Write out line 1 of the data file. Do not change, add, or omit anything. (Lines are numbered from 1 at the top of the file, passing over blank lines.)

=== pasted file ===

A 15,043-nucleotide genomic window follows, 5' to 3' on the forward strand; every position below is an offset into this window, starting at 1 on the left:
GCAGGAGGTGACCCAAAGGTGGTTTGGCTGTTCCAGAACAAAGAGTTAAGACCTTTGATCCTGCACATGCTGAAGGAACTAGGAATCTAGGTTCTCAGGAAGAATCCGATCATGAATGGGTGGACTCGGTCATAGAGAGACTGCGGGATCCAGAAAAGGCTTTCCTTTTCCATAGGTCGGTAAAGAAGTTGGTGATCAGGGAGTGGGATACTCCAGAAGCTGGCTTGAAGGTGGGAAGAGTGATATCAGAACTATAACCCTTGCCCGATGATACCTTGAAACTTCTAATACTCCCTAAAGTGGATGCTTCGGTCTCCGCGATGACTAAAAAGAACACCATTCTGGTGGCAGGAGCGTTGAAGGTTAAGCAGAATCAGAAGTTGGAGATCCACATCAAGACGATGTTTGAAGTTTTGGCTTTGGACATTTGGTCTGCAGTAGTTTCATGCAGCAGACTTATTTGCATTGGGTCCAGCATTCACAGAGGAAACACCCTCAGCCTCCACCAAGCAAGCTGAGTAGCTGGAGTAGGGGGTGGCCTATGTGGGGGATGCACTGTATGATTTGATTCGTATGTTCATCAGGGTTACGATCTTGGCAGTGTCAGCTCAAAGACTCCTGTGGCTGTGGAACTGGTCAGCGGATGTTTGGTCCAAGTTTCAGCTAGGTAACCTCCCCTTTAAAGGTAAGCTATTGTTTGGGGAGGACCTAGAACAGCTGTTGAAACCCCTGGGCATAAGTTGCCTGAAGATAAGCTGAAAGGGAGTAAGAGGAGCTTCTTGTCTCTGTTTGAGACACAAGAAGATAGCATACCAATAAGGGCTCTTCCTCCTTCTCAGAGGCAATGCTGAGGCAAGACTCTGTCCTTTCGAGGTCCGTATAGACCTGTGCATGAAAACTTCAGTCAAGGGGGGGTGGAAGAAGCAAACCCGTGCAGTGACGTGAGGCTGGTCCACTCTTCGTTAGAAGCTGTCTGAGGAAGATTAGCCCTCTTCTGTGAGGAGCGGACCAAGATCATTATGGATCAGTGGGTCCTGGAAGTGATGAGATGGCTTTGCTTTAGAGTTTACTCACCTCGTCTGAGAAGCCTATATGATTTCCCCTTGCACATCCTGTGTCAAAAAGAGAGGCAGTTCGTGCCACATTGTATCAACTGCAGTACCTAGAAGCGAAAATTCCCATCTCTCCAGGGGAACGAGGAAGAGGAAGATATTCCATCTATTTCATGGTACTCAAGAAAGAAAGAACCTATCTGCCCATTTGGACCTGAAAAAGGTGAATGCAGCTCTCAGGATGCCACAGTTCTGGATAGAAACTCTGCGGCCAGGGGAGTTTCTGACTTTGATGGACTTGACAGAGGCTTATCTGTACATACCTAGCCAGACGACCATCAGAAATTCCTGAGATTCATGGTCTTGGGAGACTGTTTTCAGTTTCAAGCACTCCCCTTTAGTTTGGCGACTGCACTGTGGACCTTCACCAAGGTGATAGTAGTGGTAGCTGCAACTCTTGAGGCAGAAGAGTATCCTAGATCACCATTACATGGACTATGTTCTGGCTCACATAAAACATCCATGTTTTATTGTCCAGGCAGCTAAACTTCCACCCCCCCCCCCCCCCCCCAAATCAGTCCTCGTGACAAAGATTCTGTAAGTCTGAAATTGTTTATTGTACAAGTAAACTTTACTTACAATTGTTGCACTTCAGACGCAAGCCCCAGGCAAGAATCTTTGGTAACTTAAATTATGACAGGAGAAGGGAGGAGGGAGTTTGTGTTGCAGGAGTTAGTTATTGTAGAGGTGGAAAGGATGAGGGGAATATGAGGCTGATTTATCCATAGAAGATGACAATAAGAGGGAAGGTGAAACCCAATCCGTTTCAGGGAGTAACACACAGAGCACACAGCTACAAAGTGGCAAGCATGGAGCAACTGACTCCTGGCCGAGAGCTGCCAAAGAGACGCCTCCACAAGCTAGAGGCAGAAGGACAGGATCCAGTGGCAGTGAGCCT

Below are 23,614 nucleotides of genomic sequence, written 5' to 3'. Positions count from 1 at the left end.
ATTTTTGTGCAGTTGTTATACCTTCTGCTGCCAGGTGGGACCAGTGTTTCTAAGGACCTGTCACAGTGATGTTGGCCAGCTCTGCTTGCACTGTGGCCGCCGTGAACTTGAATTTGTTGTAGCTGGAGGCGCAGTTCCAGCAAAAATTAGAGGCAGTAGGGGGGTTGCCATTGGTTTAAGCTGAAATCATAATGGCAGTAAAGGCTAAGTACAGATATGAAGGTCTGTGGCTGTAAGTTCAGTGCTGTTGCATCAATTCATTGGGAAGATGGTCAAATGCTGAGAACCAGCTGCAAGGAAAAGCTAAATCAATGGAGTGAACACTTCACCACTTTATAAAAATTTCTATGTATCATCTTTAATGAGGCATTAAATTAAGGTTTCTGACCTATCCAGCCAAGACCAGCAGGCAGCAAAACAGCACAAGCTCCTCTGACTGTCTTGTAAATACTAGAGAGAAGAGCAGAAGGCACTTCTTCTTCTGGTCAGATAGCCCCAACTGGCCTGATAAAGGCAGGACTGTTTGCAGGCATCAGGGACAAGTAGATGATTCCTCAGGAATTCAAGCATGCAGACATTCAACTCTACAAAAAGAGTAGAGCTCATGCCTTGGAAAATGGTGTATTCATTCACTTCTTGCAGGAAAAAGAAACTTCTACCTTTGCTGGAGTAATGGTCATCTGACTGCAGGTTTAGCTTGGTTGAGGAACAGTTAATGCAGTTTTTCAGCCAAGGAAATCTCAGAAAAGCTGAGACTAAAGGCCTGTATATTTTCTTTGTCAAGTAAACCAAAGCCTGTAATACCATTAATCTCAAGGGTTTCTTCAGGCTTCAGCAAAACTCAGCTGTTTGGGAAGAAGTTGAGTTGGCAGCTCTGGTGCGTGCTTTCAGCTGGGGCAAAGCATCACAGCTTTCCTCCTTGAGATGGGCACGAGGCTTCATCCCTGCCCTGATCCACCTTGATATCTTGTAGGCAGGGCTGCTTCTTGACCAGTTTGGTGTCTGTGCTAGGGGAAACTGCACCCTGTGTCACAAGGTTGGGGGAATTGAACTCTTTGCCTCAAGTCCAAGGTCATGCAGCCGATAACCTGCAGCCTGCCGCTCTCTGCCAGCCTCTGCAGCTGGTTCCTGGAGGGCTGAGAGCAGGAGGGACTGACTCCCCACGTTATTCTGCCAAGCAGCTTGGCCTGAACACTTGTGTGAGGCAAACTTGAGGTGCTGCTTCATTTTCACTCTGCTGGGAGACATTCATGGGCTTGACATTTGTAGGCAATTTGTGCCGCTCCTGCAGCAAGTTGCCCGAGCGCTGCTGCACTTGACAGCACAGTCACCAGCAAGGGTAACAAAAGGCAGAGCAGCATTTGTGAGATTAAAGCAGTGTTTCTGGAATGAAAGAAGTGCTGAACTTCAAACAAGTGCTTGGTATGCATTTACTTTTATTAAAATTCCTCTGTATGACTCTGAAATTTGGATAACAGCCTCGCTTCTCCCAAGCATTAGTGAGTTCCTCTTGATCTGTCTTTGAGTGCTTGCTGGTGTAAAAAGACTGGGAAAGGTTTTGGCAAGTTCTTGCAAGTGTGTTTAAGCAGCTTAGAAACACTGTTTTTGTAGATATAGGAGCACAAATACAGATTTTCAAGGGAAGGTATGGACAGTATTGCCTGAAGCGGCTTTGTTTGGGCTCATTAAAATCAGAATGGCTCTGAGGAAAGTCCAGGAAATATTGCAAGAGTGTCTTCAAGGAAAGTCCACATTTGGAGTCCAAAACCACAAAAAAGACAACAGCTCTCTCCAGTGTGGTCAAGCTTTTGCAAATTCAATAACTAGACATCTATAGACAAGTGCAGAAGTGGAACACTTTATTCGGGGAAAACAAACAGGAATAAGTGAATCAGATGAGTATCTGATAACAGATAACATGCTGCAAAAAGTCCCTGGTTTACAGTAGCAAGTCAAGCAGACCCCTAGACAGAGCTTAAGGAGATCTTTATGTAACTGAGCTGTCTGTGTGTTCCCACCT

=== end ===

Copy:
A 15,043-nucleotide genomic window follows, 5' to 3' on the forward strand; every position below is an offset into this window, starting at 1 on the left: